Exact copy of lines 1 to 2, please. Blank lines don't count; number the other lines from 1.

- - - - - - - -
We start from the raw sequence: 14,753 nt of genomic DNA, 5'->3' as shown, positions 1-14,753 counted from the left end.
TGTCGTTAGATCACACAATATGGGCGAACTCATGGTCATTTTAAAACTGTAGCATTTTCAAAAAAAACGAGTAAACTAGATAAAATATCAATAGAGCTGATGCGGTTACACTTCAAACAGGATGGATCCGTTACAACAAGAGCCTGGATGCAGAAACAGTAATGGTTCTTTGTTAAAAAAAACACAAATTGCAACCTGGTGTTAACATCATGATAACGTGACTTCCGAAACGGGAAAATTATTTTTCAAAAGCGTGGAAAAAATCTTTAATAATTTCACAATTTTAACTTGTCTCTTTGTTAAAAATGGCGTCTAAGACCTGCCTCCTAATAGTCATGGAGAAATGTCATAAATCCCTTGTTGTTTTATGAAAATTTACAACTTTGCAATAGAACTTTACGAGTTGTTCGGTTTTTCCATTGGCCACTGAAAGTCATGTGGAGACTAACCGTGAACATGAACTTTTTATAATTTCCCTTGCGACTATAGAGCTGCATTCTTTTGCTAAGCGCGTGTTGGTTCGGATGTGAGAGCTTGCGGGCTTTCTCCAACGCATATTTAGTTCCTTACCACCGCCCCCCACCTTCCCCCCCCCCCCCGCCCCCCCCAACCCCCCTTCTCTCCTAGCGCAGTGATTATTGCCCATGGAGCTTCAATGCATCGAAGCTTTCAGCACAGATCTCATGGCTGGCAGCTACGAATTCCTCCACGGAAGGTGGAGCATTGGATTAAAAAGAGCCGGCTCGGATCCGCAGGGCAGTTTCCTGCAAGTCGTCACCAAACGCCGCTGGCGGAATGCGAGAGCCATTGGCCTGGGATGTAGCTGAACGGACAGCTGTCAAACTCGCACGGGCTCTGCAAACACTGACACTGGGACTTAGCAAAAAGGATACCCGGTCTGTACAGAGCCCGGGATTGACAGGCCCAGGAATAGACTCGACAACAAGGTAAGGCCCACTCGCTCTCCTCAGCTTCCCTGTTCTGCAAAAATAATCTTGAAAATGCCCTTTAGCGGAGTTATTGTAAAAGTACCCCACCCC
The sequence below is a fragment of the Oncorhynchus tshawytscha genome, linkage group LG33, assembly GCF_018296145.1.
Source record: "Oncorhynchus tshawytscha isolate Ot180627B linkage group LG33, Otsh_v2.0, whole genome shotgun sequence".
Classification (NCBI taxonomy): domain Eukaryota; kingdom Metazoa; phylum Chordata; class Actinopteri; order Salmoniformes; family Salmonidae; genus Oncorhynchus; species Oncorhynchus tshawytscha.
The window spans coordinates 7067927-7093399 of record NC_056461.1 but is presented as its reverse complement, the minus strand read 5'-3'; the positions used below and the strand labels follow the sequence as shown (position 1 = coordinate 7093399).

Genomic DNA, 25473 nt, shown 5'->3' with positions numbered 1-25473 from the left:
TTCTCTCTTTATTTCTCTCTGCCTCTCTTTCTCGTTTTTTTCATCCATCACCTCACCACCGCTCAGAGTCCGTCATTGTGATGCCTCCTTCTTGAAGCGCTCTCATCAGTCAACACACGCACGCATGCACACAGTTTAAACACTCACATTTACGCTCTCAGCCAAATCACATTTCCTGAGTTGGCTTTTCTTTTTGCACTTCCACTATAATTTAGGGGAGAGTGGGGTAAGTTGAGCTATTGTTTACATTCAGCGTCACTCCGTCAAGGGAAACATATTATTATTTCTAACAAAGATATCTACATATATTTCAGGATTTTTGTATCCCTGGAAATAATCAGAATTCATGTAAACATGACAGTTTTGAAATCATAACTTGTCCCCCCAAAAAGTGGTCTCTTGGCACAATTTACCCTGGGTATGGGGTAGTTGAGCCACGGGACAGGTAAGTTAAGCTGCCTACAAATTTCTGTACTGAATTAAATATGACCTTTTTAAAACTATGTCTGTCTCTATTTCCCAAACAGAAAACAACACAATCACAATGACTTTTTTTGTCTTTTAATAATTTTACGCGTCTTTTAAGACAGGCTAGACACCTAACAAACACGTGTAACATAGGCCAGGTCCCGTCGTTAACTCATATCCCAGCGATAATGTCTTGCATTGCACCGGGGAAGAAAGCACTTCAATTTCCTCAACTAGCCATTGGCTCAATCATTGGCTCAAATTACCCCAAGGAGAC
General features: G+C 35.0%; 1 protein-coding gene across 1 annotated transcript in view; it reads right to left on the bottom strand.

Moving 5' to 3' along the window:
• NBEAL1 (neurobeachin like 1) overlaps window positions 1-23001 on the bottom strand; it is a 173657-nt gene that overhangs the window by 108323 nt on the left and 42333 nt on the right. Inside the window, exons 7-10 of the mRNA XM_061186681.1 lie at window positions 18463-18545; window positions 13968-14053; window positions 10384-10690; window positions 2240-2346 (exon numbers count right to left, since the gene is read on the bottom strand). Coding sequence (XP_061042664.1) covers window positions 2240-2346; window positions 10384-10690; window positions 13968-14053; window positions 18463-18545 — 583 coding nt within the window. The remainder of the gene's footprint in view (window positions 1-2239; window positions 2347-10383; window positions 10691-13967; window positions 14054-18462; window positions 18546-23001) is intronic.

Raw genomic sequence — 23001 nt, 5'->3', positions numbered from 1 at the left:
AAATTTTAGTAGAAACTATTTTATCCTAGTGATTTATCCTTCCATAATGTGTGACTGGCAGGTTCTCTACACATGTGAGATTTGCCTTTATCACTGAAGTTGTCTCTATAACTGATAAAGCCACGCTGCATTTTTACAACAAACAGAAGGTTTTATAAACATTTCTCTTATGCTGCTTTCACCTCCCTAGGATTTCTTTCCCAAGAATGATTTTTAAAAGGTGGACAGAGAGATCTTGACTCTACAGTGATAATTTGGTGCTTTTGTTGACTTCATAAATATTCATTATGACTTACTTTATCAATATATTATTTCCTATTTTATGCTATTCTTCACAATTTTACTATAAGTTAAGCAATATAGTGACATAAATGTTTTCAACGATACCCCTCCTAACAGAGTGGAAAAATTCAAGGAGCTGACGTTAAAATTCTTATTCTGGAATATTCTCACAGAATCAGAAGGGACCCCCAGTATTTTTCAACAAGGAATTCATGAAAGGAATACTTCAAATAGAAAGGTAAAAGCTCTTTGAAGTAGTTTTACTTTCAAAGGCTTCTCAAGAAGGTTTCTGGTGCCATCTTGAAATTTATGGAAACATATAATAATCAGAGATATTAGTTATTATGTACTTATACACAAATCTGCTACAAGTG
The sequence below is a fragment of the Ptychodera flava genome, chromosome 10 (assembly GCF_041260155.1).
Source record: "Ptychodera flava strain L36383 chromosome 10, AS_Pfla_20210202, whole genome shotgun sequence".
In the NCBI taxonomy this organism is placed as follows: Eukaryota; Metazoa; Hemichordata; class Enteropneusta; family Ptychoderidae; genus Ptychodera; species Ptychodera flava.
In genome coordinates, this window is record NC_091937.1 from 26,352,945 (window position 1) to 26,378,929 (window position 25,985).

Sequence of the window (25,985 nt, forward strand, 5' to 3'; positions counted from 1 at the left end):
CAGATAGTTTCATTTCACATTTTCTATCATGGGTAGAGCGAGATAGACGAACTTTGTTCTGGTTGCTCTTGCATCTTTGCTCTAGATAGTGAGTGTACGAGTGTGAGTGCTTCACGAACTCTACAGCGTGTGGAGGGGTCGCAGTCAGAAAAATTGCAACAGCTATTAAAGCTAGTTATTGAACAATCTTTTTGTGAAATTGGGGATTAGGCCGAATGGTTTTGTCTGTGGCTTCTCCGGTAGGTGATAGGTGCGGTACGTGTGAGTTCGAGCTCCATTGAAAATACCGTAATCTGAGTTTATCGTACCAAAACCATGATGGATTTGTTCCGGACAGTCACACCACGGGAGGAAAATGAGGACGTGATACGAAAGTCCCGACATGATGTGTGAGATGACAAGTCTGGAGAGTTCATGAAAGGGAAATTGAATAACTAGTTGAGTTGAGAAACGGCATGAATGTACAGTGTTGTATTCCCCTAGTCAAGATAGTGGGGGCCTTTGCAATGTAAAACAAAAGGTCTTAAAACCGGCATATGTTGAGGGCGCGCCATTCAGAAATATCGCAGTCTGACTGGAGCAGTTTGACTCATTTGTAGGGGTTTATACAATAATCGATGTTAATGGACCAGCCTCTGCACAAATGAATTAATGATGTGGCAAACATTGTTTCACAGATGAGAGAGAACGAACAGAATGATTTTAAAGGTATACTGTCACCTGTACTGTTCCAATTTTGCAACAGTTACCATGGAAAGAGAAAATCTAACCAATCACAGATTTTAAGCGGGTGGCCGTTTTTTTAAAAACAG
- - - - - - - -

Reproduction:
We start from the raw sequence: 14,753 nt of genomic DNA, 5'->3' as shown, positions 1-14,753 counted from the left end.
TGTCGTTAGATCACACAATATGGGCGAACTCATGGTCATTTTAAAACTGTAGCATTTTCAAAAAAAACGAGTAAACTAGATAAAATATCAATAGAGCTGATGCGGTTACACTTCAAACAGGATGGATCCGTTACAACAAGAGCCTGGATGCAGAAACAGTAATGGTTCTTTGTTAAAAAAAACACAAATTGCAACCTGGTGTTAACATCATGATAACGTGACTTCCGAAACGGGAAAATTATTTTTCAAAAGCGTGGAAAAAATCTTTAATAATTTCACAATTTTAACTTGTCTCTTTGTTAAAAATGGCGTCTAAGACCTGCCTCCTAATAGTCATGGAGAAATGTCATAAATCCCTTGTTGTTTTATGAAAATTTACAACTTTGCAATAGAACTTTACGAGTTGTTCGGTTTTTCCATTGGCCACTGAAAGTCATGTGGAGACTAACCGTGAACATGAACTTTTTATAATTTCCCTTGCGACTATAGAGCTGCATTCTTTTGCTAAGCGCGTGTTGGTTCGGATGTGAGAGCTTGCGGGCTTTCTCCAACGCATATTTAGTTCCTTACCACCGCCCCCCACCTTCCCCCCCCCCCCCGCCCCCCCCAACCCCCCTTCTCTCCTAGCGCAGTGATTATTGCCCATGGAGCTTCAATGCATCGAAGCTTTCAGCACAGATCTCATGGCTGGCAGCTACGAATTCCTCCACGGAAGGTGGAGCATTGGATTAAAAAGAGCCGGCTCGGATCCGCAGGGCAGTTTCCTGCAAGTCGTCACCAAACGCCGCTGGCGGAATGCGAGAGCCATTGGCCTGGGATGTAGCTGAACGGACAGCTGTCAAACTCGCACGGGCTCTGCAAACACTGACACTGGGACTTAGCAAAAAGGATACCCGGTCTGTACAGAGCCCGGGATTGACAGGCCCAGGAATAGACTCGACAACAAGGTAAGGCCCACTCGCTCTCCTCAGCTTCCCTGTTCTGCAAAAATAATCTTGAAAATGCCCTTTAGCGGAGTTATTGTAAAAGTACCCCACCCC